Manning, whose group launched the new polling data with Caddell and Sen. Jeff Sessions (R-AL) at the National Press Club on Thursday morning, said the reason why he came out with this is because the media and the establishment has been misrepresenting the facts when arguing support for Obamatrade is a good thing for politicians.

“We all got tired last of hearing what a good political deal it was for Republicans to support giving President Obama fast-track and passing the Trans Pacific Partnership,” Manning said.

So we decided we would reach out to Pat Caddell and have him do a poll that looked at that and said ‘what do Republicans actually think about this kind of trade deal?’ and ‘Is it good politics for Republicans?’ and the answer is a resounding no. That’s the real upshot of this. Just one example, when you ask Republicans the simple question: Do you think America is getting the better end of the stick in terms of the trade deals in the past two decades? The answer is 24 percent of Republicans feel that the trade deals have been beneficial to the United States with 54 percent saying they feel that they’ve benefitted other countries more than us. First of all, they’re right—but secondly that’s a recipe for political disaster for Republicans to ignore that basic message that their own base doesn’t believe that these trade deals make sense for America and it isn’t helping them.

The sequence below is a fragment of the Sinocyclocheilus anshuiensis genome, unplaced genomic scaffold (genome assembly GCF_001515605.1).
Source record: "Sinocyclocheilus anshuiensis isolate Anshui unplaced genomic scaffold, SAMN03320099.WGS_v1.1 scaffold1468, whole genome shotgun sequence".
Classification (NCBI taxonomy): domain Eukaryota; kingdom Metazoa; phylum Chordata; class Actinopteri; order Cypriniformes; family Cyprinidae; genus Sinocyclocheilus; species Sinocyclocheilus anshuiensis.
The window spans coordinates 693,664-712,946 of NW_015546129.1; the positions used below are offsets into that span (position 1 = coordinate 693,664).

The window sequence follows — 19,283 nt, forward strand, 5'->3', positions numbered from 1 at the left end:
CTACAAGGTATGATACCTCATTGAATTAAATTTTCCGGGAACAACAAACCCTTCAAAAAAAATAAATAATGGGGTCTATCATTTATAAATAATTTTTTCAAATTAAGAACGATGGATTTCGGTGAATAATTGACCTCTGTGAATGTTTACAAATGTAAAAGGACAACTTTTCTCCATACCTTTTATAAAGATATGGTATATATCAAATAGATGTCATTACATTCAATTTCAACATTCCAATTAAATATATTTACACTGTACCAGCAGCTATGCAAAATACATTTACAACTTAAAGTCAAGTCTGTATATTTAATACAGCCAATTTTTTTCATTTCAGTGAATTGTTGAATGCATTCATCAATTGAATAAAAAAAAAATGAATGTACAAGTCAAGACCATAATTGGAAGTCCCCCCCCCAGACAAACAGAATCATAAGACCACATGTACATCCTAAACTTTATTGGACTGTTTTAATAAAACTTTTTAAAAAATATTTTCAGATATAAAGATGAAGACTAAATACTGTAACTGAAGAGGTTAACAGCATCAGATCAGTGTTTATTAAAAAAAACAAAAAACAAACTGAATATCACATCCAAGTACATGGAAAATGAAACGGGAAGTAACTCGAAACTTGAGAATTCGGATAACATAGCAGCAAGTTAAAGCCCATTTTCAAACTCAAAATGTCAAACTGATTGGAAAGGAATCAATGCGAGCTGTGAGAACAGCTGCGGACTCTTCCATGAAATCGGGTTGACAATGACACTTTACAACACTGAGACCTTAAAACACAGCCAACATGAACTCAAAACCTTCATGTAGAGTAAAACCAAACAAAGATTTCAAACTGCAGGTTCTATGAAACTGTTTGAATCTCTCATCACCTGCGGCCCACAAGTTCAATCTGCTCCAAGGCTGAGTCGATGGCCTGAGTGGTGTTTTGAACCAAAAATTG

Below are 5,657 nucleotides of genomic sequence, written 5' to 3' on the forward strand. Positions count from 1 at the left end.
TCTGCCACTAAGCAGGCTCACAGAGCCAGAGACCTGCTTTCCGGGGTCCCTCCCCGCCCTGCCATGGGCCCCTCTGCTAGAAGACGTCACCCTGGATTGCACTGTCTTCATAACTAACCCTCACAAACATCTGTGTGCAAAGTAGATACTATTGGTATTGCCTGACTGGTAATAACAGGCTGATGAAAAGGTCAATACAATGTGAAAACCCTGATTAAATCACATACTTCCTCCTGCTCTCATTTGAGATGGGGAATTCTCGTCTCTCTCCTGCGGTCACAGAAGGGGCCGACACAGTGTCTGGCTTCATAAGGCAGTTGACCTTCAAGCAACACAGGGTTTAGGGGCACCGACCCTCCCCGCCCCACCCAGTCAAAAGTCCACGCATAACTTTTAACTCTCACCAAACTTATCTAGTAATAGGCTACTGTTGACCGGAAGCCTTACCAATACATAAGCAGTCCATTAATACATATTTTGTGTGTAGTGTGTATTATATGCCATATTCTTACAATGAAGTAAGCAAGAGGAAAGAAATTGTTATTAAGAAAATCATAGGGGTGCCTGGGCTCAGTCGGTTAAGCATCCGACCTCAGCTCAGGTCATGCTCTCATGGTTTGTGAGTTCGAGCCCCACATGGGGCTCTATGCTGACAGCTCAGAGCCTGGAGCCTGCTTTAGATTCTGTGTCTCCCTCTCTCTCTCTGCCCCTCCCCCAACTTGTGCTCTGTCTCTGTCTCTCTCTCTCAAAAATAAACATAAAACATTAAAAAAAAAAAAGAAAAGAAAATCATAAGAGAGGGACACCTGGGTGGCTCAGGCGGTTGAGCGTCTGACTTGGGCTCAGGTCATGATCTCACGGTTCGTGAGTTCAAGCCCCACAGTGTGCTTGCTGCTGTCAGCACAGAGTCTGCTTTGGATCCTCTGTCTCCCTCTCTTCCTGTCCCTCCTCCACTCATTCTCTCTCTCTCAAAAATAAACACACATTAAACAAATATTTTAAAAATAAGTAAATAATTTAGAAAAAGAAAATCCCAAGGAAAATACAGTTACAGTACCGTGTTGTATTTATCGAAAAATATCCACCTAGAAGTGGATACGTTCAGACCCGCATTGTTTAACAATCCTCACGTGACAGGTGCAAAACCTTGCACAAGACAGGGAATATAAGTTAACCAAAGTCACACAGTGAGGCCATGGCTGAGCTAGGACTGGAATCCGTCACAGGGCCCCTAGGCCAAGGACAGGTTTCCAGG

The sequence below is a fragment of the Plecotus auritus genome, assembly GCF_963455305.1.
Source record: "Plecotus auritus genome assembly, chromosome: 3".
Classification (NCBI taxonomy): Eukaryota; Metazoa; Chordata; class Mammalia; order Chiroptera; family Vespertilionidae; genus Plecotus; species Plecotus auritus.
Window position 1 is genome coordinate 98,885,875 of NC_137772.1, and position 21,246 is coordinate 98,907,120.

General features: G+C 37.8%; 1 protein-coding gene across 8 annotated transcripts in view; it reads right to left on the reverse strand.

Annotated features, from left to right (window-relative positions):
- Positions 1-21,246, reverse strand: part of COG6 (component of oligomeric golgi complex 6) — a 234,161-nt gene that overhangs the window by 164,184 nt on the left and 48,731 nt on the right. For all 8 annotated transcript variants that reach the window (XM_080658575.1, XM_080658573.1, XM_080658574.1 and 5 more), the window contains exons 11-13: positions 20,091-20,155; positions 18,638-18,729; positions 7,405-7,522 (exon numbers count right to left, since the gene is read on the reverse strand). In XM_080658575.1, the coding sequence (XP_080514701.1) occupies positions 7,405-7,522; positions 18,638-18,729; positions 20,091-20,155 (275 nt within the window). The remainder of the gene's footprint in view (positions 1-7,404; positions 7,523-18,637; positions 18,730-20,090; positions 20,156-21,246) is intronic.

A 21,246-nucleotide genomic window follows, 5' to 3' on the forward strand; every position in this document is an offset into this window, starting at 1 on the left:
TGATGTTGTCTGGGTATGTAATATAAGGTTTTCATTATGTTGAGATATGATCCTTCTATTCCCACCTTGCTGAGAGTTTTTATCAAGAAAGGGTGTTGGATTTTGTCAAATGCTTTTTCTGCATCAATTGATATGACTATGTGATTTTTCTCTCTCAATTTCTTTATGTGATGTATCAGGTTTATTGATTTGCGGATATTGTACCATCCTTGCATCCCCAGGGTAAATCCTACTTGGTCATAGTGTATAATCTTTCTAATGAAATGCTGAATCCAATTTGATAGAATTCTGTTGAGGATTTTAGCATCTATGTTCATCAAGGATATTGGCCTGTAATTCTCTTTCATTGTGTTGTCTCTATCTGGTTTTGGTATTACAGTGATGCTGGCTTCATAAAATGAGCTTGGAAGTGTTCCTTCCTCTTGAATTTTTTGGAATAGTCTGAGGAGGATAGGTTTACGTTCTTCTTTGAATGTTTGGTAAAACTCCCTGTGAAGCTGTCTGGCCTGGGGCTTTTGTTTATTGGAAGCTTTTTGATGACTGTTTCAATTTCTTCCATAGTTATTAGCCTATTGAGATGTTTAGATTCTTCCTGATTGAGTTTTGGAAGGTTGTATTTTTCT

Manning added that Rubio and Cruz are going to face tough questions on whether they’d back TPP in a lame duck session or not whether or not it comes up in the debate.